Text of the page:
Before coming to college, Arjan Singh ’11 said his Sikh heritage permeated his life. But at Yale, he found that sense of community missing.

“Back home, every week on Saturdays, my family got together to meet with another Sikh family, to meditate and to sing hymns,” Arjan said. “Spirituality and religion are very rarely talked about here [at Yale].”

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During the past two months, Singh and other Sikhs at Yale have come together to form the Sikh Student Society at Yale. Although the group currently has just 10 members — which is the entirety of the University’s undergraduate and graduate Sikh population — its members hope to foster a sense of community and to mitigate Sikh parents’ fears about sending their children to the Elm City.

“There’s a lot of Sikh families that don’t consider sending their kids out of state,” Arjan said. “I’m willing to bet there’s a lot of Sikh kids out there who only go to community college.”

For many Sikhs, deciding on a college depends on the presence of a Sikh community in the area, said Rajbir Singh Datta, national director of the Sikh American Legal and Defense Fund. Datta said American Sikhs fear sending their children to universities without Sikh communities because they want children to maintain their culture, language and religious beliefs. For example, Datta said, Sikh parents are less anxious about sending children to universities in California, where over half of all American Sikhs live.

“If a Sikh gets into Yale and Stanford, he’s going to go to Stanford, because Stanford has a more advanced Sikh Student Association,” Datta explained. “If at Yale, Sikhism is not seen as important, then Sikh students won’t come.”

University Chaplain Sharon Kugler said creating communities for all religious groups is essential to Yale’s goal of becoming an international university.

“Cultivating and supporting a tradition that might not be large in [numbers] is so very important if we are to be true to our vision of being a university that is truly global in scope,” said Kugler, who helped found a similar organization in her time as university chaplain at Johns Hopkins University. “I really feel strongly that Yale needs to support the creation of a Sikh Student Association.”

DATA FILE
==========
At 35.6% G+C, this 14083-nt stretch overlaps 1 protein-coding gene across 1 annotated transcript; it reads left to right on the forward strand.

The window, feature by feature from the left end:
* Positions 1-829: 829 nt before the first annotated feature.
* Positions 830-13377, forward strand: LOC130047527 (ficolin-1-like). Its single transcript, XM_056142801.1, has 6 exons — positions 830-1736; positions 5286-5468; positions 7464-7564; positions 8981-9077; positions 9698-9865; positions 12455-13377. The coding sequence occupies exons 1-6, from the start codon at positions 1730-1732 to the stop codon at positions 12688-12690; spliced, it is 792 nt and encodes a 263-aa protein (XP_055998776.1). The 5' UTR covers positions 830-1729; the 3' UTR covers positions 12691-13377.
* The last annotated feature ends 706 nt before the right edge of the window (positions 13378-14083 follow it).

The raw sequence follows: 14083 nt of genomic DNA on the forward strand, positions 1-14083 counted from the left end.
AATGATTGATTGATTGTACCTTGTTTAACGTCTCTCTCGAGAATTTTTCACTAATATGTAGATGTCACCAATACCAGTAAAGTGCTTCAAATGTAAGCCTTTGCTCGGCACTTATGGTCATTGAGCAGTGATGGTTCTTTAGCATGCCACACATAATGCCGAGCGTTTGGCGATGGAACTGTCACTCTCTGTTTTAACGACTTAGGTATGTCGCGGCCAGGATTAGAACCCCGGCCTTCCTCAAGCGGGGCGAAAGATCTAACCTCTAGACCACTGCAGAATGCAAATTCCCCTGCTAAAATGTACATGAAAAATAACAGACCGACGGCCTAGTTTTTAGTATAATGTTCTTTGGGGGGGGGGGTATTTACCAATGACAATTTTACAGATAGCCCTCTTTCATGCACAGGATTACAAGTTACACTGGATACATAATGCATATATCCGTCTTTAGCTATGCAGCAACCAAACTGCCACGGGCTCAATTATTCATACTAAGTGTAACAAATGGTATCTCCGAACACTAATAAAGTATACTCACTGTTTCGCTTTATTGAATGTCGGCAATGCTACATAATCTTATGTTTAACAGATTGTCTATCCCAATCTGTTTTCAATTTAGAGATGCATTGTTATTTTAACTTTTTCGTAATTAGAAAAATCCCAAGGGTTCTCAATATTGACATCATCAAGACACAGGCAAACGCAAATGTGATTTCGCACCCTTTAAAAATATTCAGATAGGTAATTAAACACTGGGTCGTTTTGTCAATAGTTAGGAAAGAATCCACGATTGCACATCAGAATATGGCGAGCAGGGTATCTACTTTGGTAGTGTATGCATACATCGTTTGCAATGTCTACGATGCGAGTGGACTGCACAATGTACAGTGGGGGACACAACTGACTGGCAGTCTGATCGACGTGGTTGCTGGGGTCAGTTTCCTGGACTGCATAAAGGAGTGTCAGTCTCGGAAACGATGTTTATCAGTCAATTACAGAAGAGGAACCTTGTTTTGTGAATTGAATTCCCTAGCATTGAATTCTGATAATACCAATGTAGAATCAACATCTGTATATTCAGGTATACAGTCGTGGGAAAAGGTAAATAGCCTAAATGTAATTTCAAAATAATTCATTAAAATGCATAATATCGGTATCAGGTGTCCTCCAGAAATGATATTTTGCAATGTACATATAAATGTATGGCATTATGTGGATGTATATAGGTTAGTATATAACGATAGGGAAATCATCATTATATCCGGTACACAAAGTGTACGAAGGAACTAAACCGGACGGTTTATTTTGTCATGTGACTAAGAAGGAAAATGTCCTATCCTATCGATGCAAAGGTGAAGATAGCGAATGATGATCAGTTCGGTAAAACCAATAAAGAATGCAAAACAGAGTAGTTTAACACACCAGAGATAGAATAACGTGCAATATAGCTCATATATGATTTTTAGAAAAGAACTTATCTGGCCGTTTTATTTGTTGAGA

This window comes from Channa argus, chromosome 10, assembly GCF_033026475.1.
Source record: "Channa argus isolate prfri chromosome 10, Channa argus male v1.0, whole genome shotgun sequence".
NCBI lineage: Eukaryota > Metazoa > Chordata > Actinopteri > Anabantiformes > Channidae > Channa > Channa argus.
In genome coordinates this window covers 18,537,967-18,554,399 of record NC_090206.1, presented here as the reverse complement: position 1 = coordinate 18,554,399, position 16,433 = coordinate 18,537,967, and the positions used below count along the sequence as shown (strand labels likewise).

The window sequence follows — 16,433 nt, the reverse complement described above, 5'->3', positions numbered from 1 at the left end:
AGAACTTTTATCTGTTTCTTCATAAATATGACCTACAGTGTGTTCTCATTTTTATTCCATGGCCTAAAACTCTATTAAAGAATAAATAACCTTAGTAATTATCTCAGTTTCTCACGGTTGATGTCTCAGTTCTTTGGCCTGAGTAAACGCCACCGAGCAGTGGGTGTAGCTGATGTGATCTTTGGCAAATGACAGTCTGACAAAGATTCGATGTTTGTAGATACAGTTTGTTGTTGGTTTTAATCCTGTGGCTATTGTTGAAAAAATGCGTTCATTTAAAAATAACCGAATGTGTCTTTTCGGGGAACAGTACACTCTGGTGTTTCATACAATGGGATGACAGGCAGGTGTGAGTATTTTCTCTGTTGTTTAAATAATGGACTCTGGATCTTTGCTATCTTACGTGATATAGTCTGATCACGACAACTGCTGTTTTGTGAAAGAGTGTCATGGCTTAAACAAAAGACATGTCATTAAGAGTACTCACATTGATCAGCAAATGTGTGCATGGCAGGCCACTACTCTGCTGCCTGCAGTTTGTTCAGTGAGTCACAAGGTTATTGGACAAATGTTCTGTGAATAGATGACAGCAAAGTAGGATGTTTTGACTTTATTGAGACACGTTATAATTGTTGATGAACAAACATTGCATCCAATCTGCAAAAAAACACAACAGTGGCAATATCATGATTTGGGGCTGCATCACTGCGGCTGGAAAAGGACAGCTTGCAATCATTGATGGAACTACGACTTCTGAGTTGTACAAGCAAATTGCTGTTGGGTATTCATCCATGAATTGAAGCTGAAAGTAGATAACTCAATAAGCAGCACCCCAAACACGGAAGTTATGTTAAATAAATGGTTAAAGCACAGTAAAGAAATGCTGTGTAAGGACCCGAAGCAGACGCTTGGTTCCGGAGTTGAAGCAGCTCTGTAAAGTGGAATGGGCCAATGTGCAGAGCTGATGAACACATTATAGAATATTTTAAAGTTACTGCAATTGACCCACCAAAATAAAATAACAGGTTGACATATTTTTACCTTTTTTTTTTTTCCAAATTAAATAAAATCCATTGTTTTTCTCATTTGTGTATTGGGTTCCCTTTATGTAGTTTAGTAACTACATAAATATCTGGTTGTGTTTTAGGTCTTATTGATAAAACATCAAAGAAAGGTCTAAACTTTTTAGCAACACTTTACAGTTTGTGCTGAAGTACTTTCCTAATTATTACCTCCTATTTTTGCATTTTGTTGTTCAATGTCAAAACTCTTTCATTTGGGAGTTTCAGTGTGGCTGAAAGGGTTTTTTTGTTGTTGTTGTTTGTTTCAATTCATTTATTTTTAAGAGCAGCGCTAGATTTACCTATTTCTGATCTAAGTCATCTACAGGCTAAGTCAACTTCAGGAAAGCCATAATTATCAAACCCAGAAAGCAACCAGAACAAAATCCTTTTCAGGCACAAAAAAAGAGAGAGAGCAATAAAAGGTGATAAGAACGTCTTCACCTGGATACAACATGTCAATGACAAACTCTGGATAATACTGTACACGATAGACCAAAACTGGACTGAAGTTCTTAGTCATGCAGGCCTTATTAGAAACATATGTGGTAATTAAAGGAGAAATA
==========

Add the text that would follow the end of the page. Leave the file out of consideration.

Kugler brought Yale’s Sikhs together for a September dinner at her house in an attempt to connect the Sikh community. “We didn’t really know about each other until Sharon reached out to us,” Singh said, explaining why the group had not formed earlier.

The group hopes to offer a place of fellowship for Sikhs at Yale, Singh said. The lack of a large Sikh community in New Haven underscores the need for a dedicated group on campus. The nearest gurdwara — a Sikh place of worship — is an hour away, in Hartford. Further, Arjan said he only knows of two Sikhs in New Haven outside the University. In short, there is no Sikh community in New Haven, Singh said.

“It’s like creating a family for Sikhs at Yale,” he explained. “It’s nice to talk with others about things that we don’t really have to explain beforehand.”

Singh said that Yale’s 10 Sikhs have met together twice in the past month to discuss what the group would do and create a constitution. The organization was supposed to finalize its constitution Oct. 23, but members were unable to meet due to conflicts with midterms.

The group has no formal plans, though Singh said he wishes to educate the wider Yale community about Sikhism, perhaps by bringing in a Sikh speaker for a Master’s Tea. The group also hopes to hold festivities for upcoming Sikh holidays.

Yale’s Sikh Society is the second of its kind in the Ivy League. Harvard University’s chaplaincy Web site lists 26 major religions the chaplains represent, but Sikhism is not one of them.

Princeton’s Dean of Religious Life, Alison Boden, said in an e-mail that although there is no Sikh group at Princeton, there are around 40 Sikhs at the university. Boden added that Princeton’s Office of Religious Life is lending support to a “Sikh student who is motivated to start such a group,” though she gave no specifics.

The only other university in the League to have a Sikh student organization is Columbia University. Columbia’s Sikh Student Association was formed in 2005 and has 18 members. In an e-mail, the Columbia group’s current president, Rajkaran Sachdej, said his group hopes to reach out to other Sikh student groups, potentially including Yale’s.

Sikhs, SALDEF’s Web site reads, follow the monotheistic teachings of 16th-century Indian prophet Guru Nanak and seek to attain God “through meditation upon and remembrance of God’s Name.” According to the organization, there are 500,000 Sikhs living in the United States, with a concentration of between 75,000 and 100,000 in the Northeast.